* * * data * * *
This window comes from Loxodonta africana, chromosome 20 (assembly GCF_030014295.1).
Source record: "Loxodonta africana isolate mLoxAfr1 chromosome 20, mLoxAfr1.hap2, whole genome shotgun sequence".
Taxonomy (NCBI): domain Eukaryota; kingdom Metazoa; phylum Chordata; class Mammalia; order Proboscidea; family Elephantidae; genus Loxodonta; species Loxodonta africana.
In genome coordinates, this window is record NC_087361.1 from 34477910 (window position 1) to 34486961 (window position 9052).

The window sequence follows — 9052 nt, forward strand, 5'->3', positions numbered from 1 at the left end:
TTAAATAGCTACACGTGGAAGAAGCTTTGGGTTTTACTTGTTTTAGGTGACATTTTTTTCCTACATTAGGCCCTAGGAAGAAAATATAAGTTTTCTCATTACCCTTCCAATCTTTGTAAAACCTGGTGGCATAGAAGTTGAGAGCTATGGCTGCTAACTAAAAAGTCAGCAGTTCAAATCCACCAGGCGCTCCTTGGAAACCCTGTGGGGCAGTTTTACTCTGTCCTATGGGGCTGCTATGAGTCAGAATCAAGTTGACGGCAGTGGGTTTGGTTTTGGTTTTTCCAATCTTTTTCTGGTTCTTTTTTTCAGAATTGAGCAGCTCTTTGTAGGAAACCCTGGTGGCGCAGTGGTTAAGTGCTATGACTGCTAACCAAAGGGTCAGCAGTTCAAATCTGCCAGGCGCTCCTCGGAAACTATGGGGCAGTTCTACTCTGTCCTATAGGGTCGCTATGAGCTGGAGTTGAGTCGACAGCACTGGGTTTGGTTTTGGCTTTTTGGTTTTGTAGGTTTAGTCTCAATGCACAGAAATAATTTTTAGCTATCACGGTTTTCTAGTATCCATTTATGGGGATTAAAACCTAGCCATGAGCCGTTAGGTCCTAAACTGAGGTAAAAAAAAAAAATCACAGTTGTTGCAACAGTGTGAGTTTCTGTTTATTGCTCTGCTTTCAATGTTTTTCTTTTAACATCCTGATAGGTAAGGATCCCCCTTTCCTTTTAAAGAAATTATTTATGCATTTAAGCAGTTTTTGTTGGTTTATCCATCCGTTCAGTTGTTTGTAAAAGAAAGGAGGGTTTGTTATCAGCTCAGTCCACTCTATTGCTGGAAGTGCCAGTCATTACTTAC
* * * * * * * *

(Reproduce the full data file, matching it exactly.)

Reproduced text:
This window comes from Loxodonta africana, chromosome 20 (assembly GCF_030014295.1).
Source record: "Loxodonta africana isolate mLoxAfr1 chromosome 20, mLoxAfr1.hap2, whole genome shotgun sequence".
Taxonomy (NCBI): domain Eukaryota; kingdom Metazoa; phylum Chordata; class Mammalia; order Proboscidea; family Elephantidae; genus Loxodonta; species Loxodonta africana.
In genome coordinates, this window is record NC_087361.1 from 34477910 (window position 1) to 34486961 (window position 9052).

The window sequence follows — 9052 nt, forward strand, 5'->3', positions numbered from 1 at the left end:
TTAAATAGCTACACGTGGAAGAAGCTTTGGGTTTTACTTGTTTTAGGTGACATTTTTTTCCTACATTAGGCCCTAGGAAGAAAATATAAGTTTTCTCATTACCCTTCCAATCTTTGTAAAACCTGGTGGCATAGAAGTTGAGAGCTATGGCTGCTAACTAAAAAGTCAGCAGTTCAAATCCACCAGGCGCTCCTTGGAAACCCTGTGGGGCAGTTTTACTCTGTCCTATGGGGCTGCTATGAGTCAGAATCAAGTTGACGGCAGTGGGTTTGGTTTTGGTTTTTCCAATCTTTTTCTGGTTCTTTTTTTCAGAATTGAGCAGCTCTTTGTAGGAAACCCTGGTGGCGCAGTGGTTAAGTGCTATGACTGCTAACCAAAGGGTCAGCAGTTCAAATCTGCCAGGCGCTCCTCGGAAACTATGGGGCAGTTCTACTCTGTCCTATAGGGTCGCTATGAGCTGGAGTTGAGTCGACAGCACTGGGTTTGGTTTTGGCTTTTTGGTTTTGTAGGTTTAGTCTCAATGCACAGAAATAATTTTTAGCTATCACGGTTTTCTAGTATCCATTTATGGGGATTAAAACCTAGCCATGAGCCGTTAGGTCCTAAACTGAGGTAAAAAAAAAAAATCACAGTTGTTGCAACAGTGTGAGTTTCTGTTTATTGCTCTGCTTTCAATGTTTTTCTTTTAACATCCTGATAGGTAAGGATCCCCCTTTCCTTTTAAAGAAATTATTTATGCATTTAAGCAGTTTTTGTTGGTTTATCCATCCGTTCAGTTGTTTGTAAAAGAAAGGAGGGTTTGTTATCAGCTCAGTCCACTCTATTGCTGGAAGTGCCAGTCATTACTTAC